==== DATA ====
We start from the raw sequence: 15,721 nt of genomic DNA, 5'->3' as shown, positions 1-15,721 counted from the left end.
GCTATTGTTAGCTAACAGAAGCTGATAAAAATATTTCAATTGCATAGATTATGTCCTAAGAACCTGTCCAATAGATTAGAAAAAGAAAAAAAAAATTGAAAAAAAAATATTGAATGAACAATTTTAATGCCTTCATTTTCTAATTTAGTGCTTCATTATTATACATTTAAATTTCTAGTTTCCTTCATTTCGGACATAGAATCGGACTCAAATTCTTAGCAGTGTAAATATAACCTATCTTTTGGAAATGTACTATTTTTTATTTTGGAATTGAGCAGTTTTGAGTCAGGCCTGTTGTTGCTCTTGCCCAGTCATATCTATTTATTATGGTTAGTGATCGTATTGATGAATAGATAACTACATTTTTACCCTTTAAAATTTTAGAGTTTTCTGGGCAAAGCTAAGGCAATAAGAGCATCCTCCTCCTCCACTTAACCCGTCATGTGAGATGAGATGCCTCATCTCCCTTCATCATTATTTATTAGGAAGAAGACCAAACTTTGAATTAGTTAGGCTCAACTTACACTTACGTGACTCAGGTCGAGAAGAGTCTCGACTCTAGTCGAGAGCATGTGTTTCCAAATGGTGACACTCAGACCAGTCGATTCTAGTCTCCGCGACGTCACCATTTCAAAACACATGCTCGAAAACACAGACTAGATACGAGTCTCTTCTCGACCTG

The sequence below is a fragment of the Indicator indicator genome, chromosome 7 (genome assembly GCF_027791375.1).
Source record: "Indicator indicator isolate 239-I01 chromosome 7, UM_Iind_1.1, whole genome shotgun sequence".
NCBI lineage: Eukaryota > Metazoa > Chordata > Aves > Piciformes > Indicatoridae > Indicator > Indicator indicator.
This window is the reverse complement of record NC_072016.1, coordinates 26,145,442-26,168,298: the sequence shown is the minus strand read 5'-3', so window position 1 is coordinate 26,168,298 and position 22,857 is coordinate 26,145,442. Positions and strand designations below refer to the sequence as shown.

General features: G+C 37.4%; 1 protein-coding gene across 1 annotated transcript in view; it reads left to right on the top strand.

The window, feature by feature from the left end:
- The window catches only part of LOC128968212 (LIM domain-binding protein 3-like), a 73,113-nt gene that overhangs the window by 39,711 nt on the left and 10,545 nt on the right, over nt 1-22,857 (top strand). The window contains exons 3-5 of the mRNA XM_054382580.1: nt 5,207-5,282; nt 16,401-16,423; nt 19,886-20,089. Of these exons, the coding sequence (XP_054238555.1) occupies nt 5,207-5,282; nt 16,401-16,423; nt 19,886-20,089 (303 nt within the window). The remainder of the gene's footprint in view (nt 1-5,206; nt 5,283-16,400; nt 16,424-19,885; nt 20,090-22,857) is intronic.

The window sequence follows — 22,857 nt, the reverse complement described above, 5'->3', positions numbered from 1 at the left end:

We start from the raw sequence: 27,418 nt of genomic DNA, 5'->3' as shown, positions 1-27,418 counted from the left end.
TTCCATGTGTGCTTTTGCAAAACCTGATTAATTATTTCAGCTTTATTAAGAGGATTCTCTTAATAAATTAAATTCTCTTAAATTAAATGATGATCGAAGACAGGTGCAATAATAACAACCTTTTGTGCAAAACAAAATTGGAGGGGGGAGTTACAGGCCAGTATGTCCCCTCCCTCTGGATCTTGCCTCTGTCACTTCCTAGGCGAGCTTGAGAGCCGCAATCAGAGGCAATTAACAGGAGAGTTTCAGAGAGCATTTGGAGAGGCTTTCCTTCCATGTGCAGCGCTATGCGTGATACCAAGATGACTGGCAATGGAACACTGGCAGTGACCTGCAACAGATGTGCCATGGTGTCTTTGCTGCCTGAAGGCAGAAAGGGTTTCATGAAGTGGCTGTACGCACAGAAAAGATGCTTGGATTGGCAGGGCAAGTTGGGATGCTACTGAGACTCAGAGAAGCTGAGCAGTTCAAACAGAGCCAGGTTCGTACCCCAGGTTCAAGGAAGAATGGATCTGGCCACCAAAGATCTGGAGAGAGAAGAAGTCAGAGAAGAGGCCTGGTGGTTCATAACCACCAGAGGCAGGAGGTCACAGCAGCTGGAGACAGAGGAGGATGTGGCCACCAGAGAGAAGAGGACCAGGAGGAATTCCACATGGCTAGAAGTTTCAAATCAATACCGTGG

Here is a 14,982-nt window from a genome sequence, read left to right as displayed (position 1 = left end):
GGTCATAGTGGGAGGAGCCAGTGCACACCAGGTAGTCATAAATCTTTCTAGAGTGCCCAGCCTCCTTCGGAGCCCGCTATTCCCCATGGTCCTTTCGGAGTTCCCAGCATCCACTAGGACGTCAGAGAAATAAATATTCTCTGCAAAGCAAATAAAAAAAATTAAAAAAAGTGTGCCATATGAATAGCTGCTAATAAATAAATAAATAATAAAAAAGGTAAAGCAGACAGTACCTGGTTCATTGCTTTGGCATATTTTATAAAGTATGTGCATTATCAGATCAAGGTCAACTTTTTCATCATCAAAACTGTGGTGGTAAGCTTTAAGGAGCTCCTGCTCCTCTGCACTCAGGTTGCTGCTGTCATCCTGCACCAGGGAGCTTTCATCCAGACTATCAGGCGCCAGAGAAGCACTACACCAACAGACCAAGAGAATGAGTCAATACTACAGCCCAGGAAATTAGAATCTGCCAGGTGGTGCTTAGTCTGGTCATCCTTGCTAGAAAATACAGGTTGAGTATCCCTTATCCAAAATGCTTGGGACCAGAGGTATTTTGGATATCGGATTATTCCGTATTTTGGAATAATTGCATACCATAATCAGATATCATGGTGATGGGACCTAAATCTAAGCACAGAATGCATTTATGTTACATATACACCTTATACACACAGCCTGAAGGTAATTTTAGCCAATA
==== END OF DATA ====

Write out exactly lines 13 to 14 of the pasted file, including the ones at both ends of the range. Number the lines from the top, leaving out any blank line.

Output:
Here is a 14,982-nt window from a genome sequence, read left to right as displayed (position 1 = left end):
GGTCATAGTGGGAGGAGCCAGTGCACACCAGGTAGTCATAAATCTTTCTAGAGTGCCCAGCCTCCTTCGGAGCCCGCTATTCCCCATGGTCCTTTCGGAGTTCCCAGCATCCACTAGGACGTCAGAGAAATAAATATTCTCTGCAAAGCAAATAAAAAAAATTAAAAAAAGTGTGCCATATGAATAGCTGCTAATAAATAAATAAATAATAAAAAAGGTAAAGCAGACAGTACCTGGTTCATTGCTTTGGCATATTTTATAAAGTATGTGCATTATCAGATCAAGGTCAACTTTTTCATCATCAAAACTGTGGTGGTAAGCTTTAAGGAGCTCCTGCTCCTCTGCACTCAGGTTGCTGCTGTCATCCTGCACCAGGGAGCTTTCATCCAGACTATCAGGCGCCAGAGAAGCACTACACCAACAGACCAAGAGAATGAGTCAATACTACAGCCCAGGAAATTAGAATCTGCCAGGTGGTGCTTAGTCTGGTCATCCTTGCTAGAAAATACAGGTTGAGTATCCCTTATCCAAAATGCTTGGGACCAGAGGTATTTTGGATATCGGATTATTCCGTATTTTGGAATAATTGCATACCATAATCAGATATCATGGTGATGGGACCTAAATCTAAGCACAGAATGCATTTATGTTACATATACACCTTATACACACAGCCTGAAGGTAATTTTAGCCAATA